The road to sports betting in Arizona took another step toward fruition Wednesday, as members of the Arizona Department of Gaming laid out their blueprint for an on-time rollout in the Grand Canyon State.
Department Event Wagering & Fantasy Sports Contests Administrator Harold “Hal” Wafer and Problem Gaming Treatment Administrator Jay Herycyk discussed the next steps in the process during a call Wednesday with sportsbook operators. Arizona sports betting apps are scheduled to go live at 12:01 a.m. on Sept. 9, just in time for NFL betting.
For those interested in Arizona Cardinals betting, their first game is Sept. 12 at the Tennessee Titans.
The steps included ways to help maintain a robust self-exclusion list to protect problem gamblers, in addition to information about the timeline for licenses that will be released this week.
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The latter subject has taken on greater importance this week, given the Friday deadline to inform retail and mobile sportsbook operators about whether their applications have been approved or denied.
Wafer said the department’s licensing team is confident they’ll be able to complete licensing in time for the deadline, but cautioned that all approvals are tentative until the team can fully vet each operation.
Here’s what we learned from Wednesday’s call between the department and gaming operators:
Wafer and Herycyk started Wednesday’s meeting by discussing steps that the department and operators will have to take to ensure that the state’s self-exclusion list stays up to date.
The list is meant to allow problem gamblers to request to be banned from all gaming facilities in the state. Both department officials said the state plans to update the self-exclusion list on as close to a daily basis as possible, with the help of operators along the way.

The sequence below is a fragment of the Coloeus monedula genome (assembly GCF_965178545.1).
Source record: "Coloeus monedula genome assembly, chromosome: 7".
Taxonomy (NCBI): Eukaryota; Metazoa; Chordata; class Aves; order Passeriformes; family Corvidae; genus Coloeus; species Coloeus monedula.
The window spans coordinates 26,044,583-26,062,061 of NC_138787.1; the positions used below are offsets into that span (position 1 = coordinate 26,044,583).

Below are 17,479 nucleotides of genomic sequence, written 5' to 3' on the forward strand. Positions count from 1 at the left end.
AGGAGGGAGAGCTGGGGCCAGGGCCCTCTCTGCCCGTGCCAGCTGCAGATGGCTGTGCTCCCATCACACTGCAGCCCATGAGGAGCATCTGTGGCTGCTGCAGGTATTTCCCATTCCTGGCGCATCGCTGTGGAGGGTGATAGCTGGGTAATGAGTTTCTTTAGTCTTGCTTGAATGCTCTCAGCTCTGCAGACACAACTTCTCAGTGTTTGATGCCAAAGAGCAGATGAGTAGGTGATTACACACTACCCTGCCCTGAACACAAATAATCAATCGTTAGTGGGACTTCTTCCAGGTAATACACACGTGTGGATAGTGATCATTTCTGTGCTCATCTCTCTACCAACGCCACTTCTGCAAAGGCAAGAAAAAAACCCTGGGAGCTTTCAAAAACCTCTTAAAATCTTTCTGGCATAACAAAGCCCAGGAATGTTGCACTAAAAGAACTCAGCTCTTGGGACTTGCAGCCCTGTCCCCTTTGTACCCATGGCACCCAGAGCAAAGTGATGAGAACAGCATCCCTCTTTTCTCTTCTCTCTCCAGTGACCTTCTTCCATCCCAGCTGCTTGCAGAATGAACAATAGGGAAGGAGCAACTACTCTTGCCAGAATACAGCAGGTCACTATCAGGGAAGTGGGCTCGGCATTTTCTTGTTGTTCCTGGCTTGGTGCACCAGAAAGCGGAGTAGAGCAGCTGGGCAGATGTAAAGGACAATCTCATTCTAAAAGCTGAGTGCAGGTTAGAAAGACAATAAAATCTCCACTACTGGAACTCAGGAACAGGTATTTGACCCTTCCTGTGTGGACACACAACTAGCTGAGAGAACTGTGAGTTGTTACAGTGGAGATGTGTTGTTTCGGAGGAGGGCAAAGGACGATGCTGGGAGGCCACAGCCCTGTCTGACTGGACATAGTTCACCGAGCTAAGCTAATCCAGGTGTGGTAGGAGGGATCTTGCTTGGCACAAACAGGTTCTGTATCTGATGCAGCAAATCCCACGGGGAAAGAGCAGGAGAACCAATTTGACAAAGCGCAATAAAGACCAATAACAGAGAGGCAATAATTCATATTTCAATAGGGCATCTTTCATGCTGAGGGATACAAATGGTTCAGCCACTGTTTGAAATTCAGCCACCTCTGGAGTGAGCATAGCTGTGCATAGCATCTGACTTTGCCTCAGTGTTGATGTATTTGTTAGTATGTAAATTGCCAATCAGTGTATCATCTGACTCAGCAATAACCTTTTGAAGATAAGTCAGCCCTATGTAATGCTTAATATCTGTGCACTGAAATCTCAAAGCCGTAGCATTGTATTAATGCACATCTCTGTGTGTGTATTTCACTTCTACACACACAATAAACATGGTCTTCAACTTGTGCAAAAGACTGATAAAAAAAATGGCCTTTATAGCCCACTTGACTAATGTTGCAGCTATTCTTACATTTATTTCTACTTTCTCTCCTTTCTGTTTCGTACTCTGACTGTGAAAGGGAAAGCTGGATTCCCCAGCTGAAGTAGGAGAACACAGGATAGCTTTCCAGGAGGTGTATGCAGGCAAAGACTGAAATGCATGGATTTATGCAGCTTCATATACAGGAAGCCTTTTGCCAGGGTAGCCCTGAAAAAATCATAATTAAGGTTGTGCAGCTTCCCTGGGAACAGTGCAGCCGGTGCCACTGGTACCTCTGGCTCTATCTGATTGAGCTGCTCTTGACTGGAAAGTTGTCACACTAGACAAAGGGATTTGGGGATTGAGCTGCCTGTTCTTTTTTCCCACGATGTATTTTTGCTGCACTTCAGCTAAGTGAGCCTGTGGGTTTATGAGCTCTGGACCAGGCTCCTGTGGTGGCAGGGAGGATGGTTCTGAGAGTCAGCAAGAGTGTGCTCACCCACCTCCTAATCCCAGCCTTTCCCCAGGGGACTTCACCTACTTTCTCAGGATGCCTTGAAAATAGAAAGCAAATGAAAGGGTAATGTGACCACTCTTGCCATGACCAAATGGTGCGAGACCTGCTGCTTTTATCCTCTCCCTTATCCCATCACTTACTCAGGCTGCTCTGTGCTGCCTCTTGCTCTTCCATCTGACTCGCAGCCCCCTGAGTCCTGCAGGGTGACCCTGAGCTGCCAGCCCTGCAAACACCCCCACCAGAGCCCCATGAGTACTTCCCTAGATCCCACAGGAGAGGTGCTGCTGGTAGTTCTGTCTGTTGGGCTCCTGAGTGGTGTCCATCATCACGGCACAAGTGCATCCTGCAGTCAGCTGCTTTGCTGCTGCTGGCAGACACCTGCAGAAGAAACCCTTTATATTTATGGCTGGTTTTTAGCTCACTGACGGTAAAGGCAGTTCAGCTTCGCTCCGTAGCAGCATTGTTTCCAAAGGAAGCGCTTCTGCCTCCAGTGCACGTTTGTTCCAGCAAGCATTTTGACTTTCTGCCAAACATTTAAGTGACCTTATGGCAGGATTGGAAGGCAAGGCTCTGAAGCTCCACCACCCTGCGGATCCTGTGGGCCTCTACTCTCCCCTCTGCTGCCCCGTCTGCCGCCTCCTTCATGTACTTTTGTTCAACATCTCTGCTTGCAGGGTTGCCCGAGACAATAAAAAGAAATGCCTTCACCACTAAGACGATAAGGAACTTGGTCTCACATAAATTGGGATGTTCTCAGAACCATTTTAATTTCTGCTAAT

On Licensing Timeline
Wafer expressed confidence that the department would be able to hit its Friday deadline for sportsbook operators.
He also said the department is confident it will be able to announce licenses for retail sportsbooks on Friday as well but cautioned that all approvals are contingent upon the department’s expectation of gaming facilities and other steps.
Confusion About Licensing ProcessThe other major takeaway from Wednesday’s call was the sense of confusion from operators during the meeting. During the hour-long call, representatives from companies like Unibet Arizona, BetMGM Arizona Sportsbook, WynnBet AZ, DraftKings Sportsbook Arizona and Caesars Arizona Sportsbook asked Wafer about the licensing process, wondering aloud when they’d learn whether their application would be approved or denied.
What also stood out was that representatives from the confirmed sportsbook licensees (FanDuel Arizona and Penn National Gaming/Barstool Sports) did not ask any questions during the call.
Generally speaking, the fact that more than half of Wednesday’s call revolved around questions about the licensing process seemed to indicate that operators have more questions than answers about the department’s ongoing efforts.